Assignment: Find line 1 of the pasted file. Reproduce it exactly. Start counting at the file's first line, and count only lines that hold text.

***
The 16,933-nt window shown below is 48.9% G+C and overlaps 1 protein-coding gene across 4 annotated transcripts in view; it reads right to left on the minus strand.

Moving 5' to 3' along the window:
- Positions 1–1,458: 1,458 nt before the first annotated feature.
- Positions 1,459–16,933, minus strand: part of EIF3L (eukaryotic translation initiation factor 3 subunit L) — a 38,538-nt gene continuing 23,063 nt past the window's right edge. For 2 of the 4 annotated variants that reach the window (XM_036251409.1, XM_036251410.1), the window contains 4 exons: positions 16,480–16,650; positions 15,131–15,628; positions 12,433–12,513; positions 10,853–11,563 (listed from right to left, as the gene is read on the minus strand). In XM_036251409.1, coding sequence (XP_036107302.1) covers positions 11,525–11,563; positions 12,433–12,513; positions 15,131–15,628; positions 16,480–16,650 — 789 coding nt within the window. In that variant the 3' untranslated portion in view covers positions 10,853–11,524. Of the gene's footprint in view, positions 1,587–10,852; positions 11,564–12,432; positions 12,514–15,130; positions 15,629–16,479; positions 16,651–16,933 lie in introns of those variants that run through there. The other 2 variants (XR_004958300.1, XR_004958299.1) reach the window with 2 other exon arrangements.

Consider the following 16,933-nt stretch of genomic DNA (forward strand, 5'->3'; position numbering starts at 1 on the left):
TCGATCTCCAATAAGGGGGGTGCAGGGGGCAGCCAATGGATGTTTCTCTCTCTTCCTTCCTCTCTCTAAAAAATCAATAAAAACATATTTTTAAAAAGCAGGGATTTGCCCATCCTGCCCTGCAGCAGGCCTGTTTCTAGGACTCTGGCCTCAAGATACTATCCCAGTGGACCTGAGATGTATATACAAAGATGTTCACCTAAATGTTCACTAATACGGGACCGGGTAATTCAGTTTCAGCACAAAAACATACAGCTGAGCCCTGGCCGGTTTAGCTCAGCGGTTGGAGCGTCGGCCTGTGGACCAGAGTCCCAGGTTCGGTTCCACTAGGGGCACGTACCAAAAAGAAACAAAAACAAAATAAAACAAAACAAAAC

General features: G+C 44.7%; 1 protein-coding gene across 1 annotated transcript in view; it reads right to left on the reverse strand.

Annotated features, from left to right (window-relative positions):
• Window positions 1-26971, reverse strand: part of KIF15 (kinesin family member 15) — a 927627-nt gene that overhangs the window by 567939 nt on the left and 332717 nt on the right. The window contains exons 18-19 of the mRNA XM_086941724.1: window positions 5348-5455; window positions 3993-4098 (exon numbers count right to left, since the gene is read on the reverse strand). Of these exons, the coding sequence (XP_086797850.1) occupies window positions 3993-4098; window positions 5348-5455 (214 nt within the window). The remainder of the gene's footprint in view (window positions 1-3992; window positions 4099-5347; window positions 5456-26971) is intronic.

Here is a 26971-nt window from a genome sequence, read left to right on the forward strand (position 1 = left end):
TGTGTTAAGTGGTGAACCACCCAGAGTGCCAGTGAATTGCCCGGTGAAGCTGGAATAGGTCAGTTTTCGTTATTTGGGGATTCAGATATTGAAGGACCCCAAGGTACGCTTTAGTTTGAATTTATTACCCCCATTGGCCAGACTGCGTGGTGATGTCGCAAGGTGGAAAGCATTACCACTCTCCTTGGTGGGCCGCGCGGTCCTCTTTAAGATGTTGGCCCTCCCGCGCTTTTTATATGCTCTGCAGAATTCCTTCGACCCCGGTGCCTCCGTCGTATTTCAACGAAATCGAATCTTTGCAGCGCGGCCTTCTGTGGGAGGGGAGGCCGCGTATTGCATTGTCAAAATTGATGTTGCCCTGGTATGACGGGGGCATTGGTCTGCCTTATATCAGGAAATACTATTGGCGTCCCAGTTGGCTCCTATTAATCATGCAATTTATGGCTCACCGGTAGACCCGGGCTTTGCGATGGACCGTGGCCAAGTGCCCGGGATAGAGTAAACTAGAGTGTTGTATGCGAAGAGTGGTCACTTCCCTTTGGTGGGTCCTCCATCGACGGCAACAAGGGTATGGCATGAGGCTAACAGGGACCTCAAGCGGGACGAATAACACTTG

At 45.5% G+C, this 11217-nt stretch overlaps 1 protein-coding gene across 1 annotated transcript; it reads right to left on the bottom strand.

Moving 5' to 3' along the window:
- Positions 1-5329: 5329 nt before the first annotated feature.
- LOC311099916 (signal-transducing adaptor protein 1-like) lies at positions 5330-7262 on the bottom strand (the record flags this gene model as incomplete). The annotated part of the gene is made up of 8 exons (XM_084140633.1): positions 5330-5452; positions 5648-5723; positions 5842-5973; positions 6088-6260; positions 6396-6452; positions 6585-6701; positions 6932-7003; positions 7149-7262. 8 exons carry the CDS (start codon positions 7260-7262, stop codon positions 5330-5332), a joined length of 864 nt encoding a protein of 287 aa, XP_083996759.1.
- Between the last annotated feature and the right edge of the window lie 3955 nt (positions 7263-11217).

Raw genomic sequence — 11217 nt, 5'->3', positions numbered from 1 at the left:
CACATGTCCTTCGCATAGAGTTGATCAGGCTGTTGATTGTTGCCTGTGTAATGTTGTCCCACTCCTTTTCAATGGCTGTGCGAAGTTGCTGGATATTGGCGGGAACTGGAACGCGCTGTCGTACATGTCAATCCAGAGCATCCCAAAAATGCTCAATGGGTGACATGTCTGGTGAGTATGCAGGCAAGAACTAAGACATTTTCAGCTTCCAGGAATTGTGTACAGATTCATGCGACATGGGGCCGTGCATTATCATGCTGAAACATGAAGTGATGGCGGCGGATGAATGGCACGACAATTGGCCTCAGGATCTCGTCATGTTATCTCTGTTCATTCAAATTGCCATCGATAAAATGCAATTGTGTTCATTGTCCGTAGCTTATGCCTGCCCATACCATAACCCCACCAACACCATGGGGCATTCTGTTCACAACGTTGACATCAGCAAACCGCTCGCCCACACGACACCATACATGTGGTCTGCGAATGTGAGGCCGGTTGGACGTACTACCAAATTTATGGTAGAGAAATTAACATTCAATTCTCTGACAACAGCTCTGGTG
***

The 16,933-nt window shown below is 48.9% G+C and overlaps 1 protein-coding gene across 4 annotated transcripts in view; it reads right to left on the minus strand.